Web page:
Medullary sponge kidney is a sporadic condition where the medullary and papillary portions of the collecting ducts are dysplastic and dilated and in most cases develop medullary nephrocalcinosis.
The incidence of medullary sponge kidney is estimated at ≈1:5000.
Most patients with medullary sponge kidney remain asymptomatic throughout life, with the diagnosis only made incidentally when the renal tract is imaged for other reasons.
Alternatively, patients may present with a complication (accounting for ~10% of patients), including:
Medullary sponge kidney represents a developmental defect affecting the formation of collecting tubules and results in cystic dilatation of medullary and papillary portions of collecting ducts.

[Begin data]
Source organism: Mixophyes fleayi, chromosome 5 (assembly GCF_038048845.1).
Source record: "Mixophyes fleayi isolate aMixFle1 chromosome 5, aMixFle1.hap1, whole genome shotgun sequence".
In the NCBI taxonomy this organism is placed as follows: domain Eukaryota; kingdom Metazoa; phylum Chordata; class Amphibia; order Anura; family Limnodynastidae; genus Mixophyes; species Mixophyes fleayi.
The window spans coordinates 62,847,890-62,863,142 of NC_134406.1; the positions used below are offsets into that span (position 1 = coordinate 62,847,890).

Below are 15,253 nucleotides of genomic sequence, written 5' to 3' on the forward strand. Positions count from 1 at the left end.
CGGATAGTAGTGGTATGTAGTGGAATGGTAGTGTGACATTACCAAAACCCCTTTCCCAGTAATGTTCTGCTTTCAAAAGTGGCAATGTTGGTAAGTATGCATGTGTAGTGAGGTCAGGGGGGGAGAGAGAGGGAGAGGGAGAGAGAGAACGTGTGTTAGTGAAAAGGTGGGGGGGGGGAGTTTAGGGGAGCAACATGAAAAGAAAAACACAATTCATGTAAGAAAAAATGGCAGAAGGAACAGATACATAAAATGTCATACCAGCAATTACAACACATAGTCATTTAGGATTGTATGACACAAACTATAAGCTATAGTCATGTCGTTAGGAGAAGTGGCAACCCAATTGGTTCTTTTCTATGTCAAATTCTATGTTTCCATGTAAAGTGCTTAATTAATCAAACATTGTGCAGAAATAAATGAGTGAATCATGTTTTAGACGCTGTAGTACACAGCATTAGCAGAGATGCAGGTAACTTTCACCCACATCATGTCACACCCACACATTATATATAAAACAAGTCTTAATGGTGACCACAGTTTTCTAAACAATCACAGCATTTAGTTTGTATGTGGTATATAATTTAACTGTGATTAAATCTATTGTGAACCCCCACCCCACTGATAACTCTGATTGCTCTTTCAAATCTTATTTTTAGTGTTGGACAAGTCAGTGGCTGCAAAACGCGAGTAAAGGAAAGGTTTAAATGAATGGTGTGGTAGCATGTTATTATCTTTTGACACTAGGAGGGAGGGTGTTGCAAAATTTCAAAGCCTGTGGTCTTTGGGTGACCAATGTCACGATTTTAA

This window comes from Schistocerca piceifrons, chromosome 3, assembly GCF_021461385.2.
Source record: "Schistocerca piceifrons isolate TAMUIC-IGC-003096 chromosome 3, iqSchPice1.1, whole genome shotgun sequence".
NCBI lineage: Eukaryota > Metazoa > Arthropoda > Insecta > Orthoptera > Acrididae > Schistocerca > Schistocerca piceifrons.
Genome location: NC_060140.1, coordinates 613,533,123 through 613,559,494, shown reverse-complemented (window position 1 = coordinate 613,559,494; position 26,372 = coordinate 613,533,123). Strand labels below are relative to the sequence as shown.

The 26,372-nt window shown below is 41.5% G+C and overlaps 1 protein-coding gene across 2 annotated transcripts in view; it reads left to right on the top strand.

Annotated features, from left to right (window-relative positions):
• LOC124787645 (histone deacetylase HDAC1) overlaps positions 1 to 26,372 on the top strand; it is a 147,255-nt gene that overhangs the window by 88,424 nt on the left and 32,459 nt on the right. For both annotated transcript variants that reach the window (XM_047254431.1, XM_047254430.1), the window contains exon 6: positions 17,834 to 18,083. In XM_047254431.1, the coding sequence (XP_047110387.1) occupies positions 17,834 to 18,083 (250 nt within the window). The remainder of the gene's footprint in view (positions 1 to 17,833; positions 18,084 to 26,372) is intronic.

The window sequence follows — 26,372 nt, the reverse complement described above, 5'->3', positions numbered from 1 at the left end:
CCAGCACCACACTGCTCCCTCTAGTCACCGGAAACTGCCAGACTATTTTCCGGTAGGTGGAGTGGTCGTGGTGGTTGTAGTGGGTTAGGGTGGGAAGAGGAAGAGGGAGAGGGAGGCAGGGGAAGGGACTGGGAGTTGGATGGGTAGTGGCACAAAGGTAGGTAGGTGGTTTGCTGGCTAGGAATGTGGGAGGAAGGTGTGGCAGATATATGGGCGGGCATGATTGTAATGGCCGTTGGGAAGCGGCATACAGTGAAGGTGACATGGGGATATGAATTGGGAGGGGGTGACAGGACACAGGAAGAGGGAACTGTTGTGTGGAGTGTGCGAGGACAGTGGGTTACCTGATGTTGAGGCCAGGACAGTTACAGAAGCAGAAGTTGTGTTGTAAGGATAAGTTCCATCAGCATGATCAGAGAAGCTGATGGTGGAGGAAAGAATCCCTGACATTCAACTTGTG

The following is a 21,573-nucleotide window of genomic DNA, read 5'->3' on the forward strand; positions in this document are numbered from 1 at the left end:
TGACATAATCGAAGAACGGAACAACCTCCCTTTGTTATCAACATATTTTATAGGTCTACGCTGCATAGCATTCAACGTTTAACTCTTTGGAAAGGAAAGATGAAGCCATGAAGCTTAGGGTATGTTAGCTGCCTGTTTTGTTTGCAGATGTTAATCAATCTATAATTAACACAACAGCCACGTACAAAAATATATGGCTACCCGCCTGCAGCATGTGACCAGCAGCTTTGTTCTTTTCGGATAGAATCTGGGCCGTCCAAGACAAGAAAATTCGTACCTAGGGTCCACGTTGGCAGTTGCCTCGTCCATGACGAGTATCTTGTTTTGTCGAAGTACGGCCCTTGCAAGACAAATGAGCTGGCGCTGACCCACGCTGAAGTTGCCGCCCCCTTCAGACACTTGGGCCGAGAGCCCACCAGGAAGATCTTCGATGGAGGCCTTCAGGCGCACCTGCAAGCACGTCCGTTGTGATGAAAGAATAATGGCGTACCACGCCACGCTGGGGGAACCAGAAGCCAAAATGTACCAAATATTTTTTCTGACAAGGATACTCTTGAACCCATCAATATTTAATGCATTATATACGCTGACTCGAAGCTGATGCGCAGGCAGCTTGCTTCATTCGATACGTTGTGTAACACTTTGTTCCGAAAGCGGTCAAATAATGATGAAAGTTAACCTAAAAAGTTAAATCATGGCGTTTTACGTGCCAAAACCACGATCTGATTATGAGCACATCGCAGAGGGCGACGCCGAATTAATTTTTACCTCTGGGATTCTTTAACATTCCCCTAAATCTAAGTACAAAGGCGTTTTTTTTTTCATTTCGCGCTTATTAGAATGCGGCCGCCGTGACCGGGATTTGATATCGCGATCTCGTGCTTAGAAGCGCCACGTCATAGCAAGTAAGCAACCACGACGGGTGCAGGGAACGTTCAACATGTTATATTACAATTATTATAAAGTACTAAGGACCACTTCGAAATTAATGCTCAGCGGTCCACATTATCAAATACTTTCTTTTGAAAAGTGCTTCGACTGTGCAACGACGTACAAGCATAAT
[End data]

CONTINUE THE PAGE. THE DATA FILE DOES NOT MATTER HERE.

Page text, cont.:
- Ehlers-Danlos syndrome 3
- congenital hemihypertrophy / Beckwith-Wiedemann syndrome (rare) 1
- Caroli disease 2
Medullary nephrocalcinosis occurs in the majority of cases (≈80%). It may be unilateral or bilateral and affect a single or multiple pyramids.
Plain radiograph / CT
Clusters of pyramidal medullary calcification are characteristic. Delayed post contrast CT may demonstrate a paintbrush appearance to the renal medullary regions 4. The medullary white pyramid sign is a pitfall sometimes seen on non-contrast CT KUBs.
On IVP, the pyelogram may give a characteristic bouquet of flowers appearance 3 or paintbrush appearance.
Ultrasound of the kidneys of patients with medullary sponge kidneys typically demonstrates echogenic medullary pyramids. This appearance is found whether or not medullary nephrocalcinosis is also present.
History and etymology
In 1931, Lenarduzzi described the medullary sponge kidney for the first time.
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